HARSH northern winter in the US along with the Ukraine conflict have chilled the outlook for global economic growth this year, but highly developed economies will lead a rebound later in the year, the World Bank has projected.
The bank trimmed its global growth forecast to 2.8 per cent for the year, from its 3.2 per cent forecast in January.
Still, growth in the US and Europe will accelerate this year as the effect from government spending cuts recedes, labour markets improve, and pent-up demand starts to flow through high-income economies, the bank said in its Global Economic Prospects report.
Growth in emerging markets would likely face headwinds due to a reluctance to enact policy changes in many countries, a rise in military conflicts, and the spectre of higher interest rates in the future, the bank said.
“We’re coming to a period where growth is going to be more difficult to achieve than in the past everywhere, including in emerging markets,” World Bank economist Andrew Burns, the report’s lead author.
For years, developing economies led by China were responsible for eye-popping growth that lured investment from wealthier countries and helped to lift hundreds of millions of workers out of poverty. Stung by the 2008 financial crisis, emerging markets still recovered more quickly than high-income countries because of their lower dependence on real-estate prices and bank lending.
However, after the crisis, economists at the World Bank and elsewhere say developing markets, unlike high-income nations, failed to shift toward policies that support longer-term growth — such as improving electricity grids or lifting competition-inhibiting rules.
In China, policies that curb credit growth could slow the country’s export-fuelled economy and infrastructure expansion while boosting risks in real estate, many economists say. But a failure to shift gears in the economy could lead to unsustainable levels of debt down the road, many economists say.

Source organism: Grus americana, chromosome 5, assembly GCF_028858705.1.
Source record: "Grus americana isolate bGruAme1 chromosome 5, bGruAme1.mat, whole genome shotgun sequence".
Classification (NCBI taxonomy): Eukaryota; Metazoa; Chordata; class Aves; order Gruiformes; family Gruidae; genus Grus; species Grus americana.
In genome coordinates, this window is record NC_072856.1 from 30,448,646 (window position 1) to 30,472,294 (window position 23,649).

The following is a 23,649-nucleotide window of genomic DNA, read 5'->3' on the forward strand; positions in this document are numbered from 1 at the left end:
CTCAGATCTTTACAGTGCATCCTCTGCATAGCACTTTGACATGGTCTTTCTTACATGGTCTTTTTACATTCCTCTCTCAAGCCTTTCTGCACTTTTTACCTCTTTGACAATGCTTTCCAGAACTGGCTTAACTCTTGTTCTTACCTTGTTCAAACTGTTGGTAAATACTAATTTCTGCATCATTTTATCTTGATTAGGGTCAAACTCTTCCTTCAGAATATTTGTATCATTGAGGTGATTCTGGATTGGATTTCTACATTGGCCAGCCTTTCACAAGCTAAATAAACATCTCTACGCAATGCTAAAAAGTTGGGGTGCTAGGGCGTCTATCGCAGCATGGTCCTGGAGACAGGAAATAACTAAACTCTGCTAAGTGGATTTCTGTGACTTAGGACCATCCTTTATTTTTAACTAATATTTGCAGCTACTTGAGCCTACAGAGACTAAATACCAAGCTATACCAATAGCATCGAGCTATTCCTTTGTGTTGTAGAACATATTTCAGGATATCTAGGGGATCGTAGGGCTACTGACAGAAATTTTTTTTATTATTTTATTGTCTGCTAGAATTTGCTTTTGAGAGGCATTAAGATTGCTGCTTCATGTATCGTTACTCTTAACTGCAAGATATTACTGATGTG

In its report, the World Bank warned of a “hard landing” in China that could weigh down East Asian countries and hurt commodity exporters.
“Rebalancing the economy, while minimising financial instability as credit growth slows and financial reforms are implemented is a formidable task,” the bank said. It highlighted China’s rocky real-estate market as one area of “growing concern,” noting the combined factors of “falling house prices, record-levels of unsold units, and stagnant investment.”
A hard-landing scenario in China, with investment growth falling 10 per cent, would cut 3 percentage points off growth there but would have only a small impact on non-Asian countries, unless they are commodity suppliers to China, Burns said.
Beyond China, many developing countries are concerned a return to growth in developed economies could lead the US Federal Reserve and other major central banks to raise interest rates, a move likely to divert capital from higher-risk investments in emerging markets.
“For economies that have large financing needs — either because they have a lot of debt or large current account deficits — they’ll come under pressure,” Burns said. “You know you can’t stay with this kind of monetary support forever.”
Financial concerns aren’t the only worries for global growth. From Egypt to Thailand, military intervention is also taking a toll on economic prospects. This year Russia moved troops into Ukraine’s Crimea region and annexed the territory, contributing to instability in other parts of Ukraine and pushing Ukraine’s economy toward a 5 per cent contraction this year, the World Bank said.
Russia is expected to grow at just 0.5 per cent this year due to elevated political tensions, the bank said.
Source: The Australian